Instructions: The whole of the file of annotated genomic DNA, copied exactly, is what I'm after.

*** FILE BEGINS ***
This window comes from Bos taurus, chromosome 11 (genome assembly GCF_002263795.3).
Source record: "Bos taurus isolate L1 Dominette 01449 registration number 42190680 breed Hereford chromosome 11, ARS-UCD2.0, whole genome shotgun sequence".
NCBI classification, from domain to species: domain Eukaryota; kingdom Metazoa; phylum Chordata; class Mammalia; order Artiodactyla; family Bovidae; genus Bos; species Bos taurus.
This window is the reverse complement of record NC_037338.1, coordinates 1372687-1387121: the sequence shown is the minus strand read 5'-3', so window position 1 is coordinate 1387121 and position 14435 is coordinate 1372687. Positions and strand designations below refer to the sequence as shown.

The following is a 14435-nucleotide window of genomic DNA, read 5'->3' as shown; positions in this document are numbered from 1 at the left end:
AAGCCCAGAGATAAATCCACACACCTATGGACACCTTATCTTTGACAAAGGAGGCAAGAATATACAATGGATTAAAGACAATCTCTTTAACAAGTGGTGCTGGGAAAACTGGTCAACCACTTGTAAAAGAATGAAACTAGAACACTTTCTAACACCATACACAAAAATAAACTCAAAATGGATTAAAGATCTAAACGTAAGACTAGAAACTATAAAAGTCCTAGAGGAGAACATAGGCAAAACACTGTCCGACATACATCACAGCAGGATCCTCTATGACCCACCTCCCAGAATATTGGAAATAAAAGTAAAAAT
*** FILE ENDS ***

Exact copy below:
This window comes from Bos taurus, chromosome 11 (genome assembly GCF_002263795.3).
Source record: "Bos taurus isolate L1 Dominette 01449 registration number 42190680 breed Hereford chromosome 11, ARS-UCD2.0, whole genome shotgun sequence".
NCBI classification, from domain to species: domain Eukaryota; kingdom Metazoa; phylum Chordata; class Mammalia; order Artiodactyla; family Bovidae; genus Bos; species Bos taurus.
This window is the reverse complement of record NC_037338.1, coordinates 1372687-1387121: the sequence shown is the minus strand read 5'-3', so window position 1 is coordinate 1387121 and position 14435 is coordinate 1372687. Positions and strand designations below refer to the sequence as shown.

The following is a 14435-nucleotide window of genomic DNA, read 5'->3' as shown; positions in this document are numbered from 1 at the left end:
AAGCCCAGAGATAAATCCACACACCTATGGACACCTTATCTTTGACAAAGGAGGCAAGAATATACAATGGATTAAAGACAATCTCTTTAACAAGTGGTGCTGGGAAAACTGGTCAACCACTTGTAAAAGAATGAAACTAGAACACTTTCTAACACCATACACAAAAATAAACTCAAAATGGATTAAAGATCTAAACGTAAGACTAGAAACTATAAAAGTCCTAGAGGAGAACATAGGCAAAACACTGTCCGACATACATCACAGCAGGATCCTCTATGACCCACCTCCCAGAATATTGGAAATAAAAGTAAAAAT